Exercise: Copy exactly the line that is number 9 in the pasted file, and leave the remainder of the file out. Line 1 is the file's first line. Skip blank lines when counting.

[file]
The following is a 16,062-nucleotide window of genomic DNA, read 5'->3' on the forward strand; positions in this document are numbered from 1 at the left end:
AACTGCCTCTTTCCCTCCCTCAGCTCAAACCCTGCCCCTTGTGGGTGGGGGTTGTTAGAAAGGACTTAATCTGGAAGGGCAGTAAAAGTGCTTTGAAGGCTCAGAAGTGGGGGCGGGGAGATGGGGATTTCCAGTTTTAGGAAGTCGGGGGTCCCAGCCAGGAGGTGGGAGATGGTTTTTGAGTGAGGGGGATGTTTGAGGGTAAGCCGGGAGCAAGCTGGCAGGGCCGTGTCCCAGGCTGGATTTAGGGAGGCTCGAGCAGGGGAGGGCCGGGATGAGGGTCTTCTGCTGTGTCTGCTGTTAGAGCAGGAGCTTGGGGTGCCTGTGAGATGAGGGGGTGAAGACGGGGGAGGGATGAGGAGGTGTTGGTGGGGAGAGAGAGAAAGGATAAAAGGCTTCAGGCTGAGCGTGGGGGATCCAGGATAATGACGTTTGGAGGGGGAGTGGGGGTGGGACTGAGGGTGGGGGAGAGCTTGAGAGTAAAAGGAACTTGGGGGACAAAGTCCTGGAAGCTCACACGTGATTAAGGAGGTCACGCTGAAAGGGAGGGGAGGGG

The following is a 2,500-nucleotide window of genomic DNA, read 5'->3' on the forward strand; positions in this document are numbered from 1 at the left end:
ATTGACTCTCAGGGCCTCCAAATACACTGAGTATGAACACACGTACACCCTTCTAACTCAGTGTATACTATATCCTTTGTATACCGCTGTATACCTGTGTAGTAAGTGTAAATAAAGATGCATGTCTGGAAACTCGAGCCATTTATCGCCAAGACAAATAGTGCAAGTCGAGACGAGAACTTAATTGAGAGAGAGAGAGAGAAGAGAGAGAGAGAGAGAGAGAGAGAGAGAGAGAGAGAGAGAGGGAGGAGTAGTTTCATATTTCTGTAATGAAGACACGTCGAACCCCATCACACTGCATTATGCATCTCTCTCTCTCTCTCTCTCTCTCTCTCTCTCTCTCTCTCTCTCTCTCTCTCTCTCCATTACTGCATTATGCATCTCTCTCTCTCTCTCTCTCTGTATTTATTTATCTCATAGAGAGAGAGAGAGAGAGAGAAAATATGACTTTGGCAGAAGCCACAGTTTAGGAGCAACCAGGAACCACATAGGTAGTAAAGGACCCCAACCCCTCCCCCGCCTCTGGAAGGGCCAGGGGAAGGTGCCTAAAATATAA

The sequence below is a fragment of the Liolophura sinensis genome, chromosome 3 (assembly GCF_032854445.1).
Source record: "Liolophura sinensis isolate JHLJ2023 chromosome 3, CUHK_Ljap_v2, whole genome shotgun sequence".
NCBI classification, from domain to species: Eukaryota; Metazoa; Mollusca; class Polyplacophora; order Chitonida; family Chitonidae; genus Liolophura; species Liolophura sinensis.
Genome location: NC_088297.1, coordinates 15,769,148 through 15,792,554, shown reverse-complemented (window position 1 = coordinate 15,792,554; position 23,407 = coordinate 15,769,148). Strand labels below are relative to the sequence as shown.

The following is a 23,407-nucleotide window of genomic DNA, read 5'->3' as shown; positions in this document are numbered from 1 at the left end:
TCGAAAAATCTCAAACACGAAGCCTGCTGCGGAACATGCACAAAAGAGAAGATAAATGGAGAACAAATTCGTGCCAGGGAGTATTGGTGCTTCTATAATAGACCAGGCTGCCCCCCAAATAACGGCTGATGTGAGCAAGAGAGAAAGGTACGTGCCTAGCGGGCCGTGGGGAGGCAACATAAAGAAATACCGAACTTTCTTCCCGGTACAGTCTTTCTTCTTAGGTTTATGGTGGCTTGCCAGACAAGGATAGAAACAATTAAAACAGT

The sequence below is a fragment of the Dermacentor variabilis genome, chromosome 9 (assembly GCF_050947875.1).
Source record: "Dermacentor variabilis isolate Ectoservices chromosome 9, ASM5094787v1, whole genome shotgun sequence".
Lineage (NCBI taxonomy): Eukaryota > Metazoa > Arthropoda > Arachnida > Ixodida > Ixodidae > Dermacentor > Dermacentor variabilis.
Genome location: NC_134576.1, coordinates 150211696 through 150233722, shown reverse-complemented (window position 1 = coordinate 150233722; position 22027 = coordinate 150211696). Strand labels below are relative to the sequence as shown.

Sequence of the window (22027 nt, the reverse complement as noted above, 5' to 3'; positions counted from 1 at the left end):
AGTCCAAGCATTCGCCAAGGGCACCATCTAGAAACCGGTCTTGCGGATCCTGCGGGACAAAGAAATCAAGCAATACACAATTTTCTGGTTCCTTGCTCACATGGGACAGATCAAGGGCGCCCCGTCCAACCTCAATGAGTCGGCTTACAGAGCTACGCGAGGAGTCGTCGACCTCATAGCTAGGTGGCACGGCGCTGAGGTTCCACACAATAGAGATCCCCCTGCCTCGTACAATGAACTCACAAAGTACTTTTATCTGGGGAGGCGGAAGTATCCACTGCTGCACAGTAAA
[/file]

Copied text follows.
The following is a 23,407-nucleotide window of genomic DNA, read 5'->3' as shown; positions in this document are numbered from 1 at the left end: